As the price fell sharply on Tuesday, erasing most of their gains from the previous session’s rally, as bearish comments from officials in Saudi Arabia and Iran provided few signals of any forthcoming reductions in the massive global supply glut in the near-term future.

On the New York Mercantile Exchange, WTI crude for April delivery wavered between $31.66 and $33.52 a barrel before settling at $31.81, down 1.58 or 4.73% on the day. Crude prices retreated on Tuesday, one day after surging more than $1.40 a barrel to reach its highest levels in nearly three weeks. Despite the considerable sell-off, U.S. crude futures are still up more than 16% since falling to 13-year lows at $26.05 on February 11.

On the Intercontinental Exchange, brent crude for April delivery traded between $33.10 and $35.09 a barrel, before closing at $33.24, down 1.43 or 4.18% on the session. North BrentSea futures have still rallied by approximately 9% since dropping below $30 a barrel in mid-February.

Meanwhile, the spread between the international and U.S. domestic benchmarks of crude stood at $1.43, above Monday’s level of $1.30 at the close of trading.

Speaking before an audience at the CERAWeek 2016 Energy conference in Houston, Saudi Arabia oil minister Ali al-Naimi reiterated on Tuesday morning that the kingdom will not lower production from its current levels, resisting calls to slash output in an effort to rescue prices. In effect, al-Naimi did not deviate from Saudi Arabia’s policy shift adopted in November, 2014, when the major producer abandoned a strategy of defending prices in favor of boosting market share. Crude prices have tumbled more than 60% since the meeting, pushing a number of top energy companies to near bankruptcy and creating massive budget deficits among a host of oil-reliant nations.

Last week, Saudi Arabia agreed in principle with Russia and two other OPEC members tofreeze production at its January level. Saudi Arabia, the world’s top exporter, pumped approximately 10.2 million barrels per day in January, down slightly from June’s record-high of 10.5 million bpd.

“A freeze is the beginning of a process. If we can get all the major producers to agree not to add additional barrels then this high inventory we have now will probably decline in due time,” Al-Naimi said at the morning address. ““This is not the same as cutting production. That’s not going to happen.”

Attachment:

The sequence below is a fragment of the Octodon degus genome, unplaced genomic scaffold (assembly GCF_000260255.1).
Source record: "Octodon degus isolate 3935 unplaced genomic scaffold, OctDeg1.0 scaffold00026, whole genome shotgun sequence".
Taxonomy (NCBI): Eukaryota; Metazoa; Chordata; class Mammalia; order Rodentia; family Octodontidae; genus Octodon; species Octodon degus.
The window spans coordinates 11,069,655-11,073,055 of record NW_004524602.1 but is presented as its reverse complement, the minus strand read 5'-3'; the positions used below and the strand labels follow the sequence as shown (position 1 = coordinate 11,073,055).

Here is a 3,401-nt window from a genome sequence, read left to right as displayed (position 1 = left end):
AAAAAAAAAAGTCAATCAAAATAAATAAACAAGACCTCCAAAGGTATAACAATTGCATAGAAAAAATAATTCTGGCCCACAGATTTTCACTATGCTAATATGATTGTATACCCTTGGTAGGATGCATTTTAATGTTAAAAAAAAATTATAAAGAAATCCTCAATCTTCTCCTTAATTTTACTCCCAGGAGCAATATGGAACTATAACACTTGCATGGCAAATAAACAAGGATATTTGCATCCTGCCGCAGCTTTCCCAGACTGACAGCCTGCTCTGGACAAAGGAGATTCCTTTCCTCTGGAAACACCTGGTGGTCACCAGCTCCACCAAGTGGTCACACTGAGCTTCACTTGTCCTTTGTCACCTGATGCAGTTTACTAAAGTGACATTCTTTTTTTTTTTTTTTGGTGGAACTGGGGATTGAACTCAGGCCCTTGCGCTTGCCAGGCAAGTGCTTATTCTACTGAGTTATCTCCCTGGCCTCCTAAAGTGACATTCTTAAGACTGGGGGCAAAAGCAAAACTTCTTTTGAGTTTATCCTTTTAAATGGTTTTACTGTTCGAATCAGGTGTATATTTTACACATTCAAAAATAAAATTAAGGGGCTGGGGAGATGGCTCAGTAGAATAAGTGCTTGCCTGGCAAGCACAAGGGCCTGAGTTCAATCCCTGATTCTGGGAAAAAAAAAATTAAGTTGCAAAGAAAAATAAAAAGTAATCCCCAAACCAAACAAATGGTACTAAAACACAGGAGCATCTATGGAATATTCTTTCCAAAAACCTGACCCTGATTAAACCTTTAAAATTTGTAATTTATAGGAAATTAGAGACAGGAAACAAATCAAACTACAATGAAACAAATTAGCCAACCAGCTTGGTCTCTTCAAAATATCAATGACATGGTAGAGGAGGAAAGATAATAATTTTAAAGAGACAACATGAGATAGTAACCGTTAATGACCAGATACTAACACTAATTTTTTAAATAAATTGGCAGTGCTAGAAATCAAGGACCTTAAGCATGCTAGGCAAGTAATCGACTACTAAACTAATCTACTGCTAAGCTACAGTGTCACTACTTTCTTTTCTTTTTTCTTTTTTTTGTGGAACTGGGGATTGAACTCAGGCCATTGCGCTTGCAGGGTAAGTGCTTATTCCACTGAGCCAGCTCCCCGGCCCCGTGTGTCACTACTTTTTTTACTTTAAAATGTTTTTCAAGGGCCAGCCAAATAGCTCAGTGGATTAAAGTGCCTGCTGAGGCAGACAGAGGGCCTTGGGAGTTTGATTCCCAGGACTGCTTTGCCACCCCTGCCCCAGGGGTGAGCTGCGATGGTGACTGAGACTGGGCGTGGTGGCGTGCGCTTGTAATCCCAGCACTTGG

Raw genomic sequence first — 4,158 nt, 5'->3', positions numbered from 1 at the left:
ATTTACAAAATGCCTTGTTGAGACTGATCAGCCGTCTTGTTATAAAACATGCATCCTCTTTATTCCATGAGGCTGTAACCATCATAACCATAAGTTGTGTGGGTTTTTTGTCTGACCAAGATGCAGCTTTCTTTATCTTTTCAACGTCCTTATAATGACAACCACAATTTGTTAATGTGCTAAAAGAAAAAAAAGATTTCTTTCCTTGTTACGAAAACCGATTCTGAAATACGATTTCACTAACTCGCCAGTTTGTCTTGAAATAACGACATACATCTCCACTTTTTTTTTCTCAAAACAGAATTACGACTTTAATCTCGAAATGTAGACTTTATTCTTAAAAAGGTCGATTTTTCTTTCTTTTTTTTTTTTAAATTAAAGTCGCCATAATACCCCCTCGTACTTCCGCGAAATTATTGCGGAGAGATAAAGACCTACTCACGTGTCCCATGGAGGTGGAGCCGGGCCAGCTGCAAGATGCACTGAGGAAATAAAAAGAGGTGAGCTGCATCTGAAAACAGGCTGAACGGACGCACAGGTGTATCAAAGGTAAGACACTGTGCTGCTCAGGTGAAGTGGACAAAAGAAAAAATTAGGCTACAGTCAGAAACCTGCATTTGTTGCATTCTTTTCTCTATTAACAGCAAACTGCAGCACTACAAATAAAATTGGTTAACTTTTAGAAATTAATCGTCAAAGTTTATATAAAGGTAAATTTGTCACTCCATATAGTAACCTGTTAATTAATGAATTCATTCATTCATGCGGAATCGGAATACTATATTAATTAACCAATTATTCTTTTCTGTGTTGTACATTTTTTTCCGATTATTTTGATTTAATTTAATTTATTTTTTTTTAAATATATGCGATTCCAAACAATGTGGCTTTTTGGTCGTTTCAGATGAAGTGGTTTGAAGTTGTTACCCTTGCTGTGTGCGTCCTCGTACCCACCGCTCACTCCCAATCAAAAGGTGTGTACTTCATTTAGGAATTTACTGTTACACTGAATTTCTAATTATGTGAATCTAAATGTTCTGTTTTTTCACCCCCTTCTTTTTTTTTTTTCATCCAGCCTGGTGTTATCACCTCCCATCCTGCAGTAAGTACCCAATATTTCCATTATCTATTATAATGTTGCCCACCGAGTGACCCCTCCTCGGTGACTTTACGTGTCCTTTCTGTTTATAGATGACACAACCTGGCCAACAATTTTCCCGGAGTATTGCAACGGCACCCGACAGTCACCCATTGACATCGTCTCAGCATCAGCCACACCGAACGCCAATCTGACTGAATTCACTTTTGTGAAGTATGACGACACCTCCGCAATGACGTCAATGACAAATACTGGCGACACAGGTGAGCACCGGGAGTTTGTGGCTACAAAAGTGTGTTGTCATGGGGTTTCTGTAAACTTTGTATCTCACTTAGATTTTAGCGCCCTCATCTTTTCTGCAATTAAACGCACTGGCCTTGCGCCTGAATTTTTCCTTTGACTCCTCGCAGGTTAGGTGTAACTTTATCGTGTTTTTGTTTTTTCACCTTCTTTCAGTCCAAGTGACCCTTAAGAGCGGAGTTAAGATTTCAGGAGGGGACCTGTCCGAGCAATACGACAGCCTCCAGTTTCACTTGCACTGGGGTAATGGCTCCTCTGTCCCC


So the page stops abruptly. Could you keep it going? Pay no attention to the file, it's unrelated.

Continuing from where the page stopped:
Al-Naimi’s comments came hours after Iran counterpart Bijan Zanganeh ridiculed the pact, calling the plan “ridiculous,” according to Iran news agency Shana. The deal is contingent on receiving approval from Iran, which has been hesitant to cap output weeks after a group of Western Powers eased long-term economic sanctions against the Persian Gulf nation several weeks ago. Following last month’s Implementation Day announcement, Iran is expected to ramp up its production and exports by as much as 1 million bpd over the next year.

Zaganeh, who is willing to freeze output when it returns to pre-sanction levels from 2007, said Tuesday that the proposal places “unrealistic demands,” on his country.

Elsewhere, energy traders will keep a close eye on the American Petroleum Institute’s weekly crude inventory report on Tuesday afternoon after the bell, as storage facilities nationwide continue to near full capacity. Separately, Wednesday’s government report could show that crude inventories rose by 3.2 million barrels for the week ending on Feb. 19.

Freedom Or Safety?

You are American, so you have to choose as apple trying to protect their users from the FBI who wants to have a back door to your data.

Tim Cook has picked a fight with the U.S. government and Silicon Valley is joining his side.